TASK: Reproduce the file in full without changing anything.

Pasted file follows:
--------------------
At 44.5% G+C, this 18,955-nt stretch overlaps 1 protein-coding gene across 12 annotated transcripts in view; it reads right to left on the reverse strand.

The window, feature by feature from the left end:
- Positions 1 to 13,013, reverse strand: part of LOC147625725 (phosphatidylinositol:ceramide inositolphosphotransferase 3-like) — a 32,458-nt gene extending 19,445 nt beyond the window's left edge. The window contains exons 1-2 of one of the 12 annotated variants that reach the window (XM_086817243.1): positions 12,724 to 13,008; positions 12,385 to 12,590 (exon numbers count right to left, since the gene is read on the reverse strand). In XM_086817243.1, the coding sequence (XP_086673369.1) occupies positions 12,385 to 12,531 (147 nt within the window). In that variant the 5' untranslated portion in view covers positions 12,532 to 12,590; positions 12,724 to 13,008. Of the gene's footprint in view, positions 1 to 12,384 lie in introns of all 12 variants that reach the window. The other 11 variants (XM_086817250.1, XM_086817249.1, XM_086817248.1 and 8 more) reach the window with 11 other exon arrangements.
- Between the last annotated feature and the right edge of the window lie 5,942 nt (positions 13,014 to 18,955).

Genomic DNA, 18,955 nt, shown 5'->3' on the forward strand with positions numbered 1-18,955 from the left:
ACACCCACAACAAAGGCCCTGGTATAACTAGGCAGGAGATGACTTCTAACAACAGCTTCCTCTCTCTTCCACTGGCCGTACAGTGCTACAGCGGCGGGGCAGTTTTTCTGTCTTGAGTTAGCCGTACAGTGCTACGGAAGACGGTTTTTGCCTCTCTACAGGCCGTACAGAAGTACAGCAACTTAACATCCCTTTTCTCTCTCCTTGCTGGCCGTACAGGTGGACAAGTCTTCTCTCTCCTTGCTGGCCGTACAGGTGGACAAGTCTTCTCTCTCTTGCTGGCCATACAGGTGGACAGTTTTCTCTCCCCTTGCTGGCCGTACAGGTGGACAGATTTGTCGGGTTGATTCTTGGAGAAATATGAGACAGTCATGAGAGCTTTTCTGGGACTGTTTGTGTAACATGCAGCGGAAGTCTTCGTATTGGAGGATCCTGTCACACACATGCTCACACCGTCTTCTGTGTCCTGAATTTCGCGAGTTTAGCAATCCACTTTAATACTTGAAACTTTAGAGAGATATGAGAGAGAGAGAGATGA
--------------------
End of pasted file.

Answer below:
At 44.5% G+C, this 18,955-nt stretch overlaps 1 protein-coding gene across 12 annotated transcripts in view; it reads right to left on the reverse strand.

The window, feature by feature from the left end:
- Positions 1 to 13,013, reverse strand: part of LOC147625725 (phosphatidylinositol:ceramide inositolphosphotransferase 3-like) — a 32,458-nt gene extending 19,445 nt beyond the window's left edge. The window contains exons 1-2 of one of the 12 annotated variants that reach the window (XM_086817243.1): positions 12,724 to 13,008; positions 12,385 to 12,590 (exon numbers count right to left, since the gene is read on the reverse strand). In XM_086817243.1, the coding sequence (XP_086673369.1) occupies positions 12,385 to 12,531 (147 nt within the window). In that variant the 5' untranslated portion in view covers positions 12,532 to 12,590; positions 12,724 to 13,008. Of the gene's footprint in view, positions 1 to 12,384 lie in introns of all 12 variants that reach the window. The other 11 variants (XM_086817250.1, XM_086817249.1, XM_086817248.1 and 8 more) reach the window with 11 other exon arrangements.
- Between the last annotated feature and the right edge of the window lie 5,942 nt (positions 13,014 to 18,955).

Genomic DNA, 18,955 nt, shown 5'->3' on the forward strand with positions numbered 1-18,955 from the left:
ACACCCACAACAAAGGCCCTGGTATAACTAGGCAGGAGATGACTTCTAACAACAGCTTCCTCTCTCTTCCACTGGCCGTACAGTGCTACAGCGGCGGGGCAGTTTTTCTGTCTTGAGTTAGCCGTACAGTGCTACGGAAGACGGTTTTTGCCTCTCTACAGGCCGTACAGAAGTACAGCAACTTAACATCCCTTTTCTCTCTCCTTGCTGGCCGTACAGGTGGACAAGTCTTCTCTCTCCTTGCTGGCCGTACAGGTGGACAAGTCTTCTCTCTCTTGCTGGCCATACAGGTGGACAGTTTTCTCTCCCCTTGCTGGCCGTACAGGTGGACAGATTTGTCGGGTTGATTCTTGGAGAAATATGAGACAGTCATGAGAGCTTTTCTGGGACTGTTTGTGTAACATGCAGCGGAAGTCTTCGTATTGGAGGATCCTGTCACACACATGCTCACACCGTCTTCTGTGTCCTGAATTTCGCGAGTTTAGCAATCCACTTTAATACTTGAAACTTTAGAGAGATATGAGAGAGAGAGAGATGA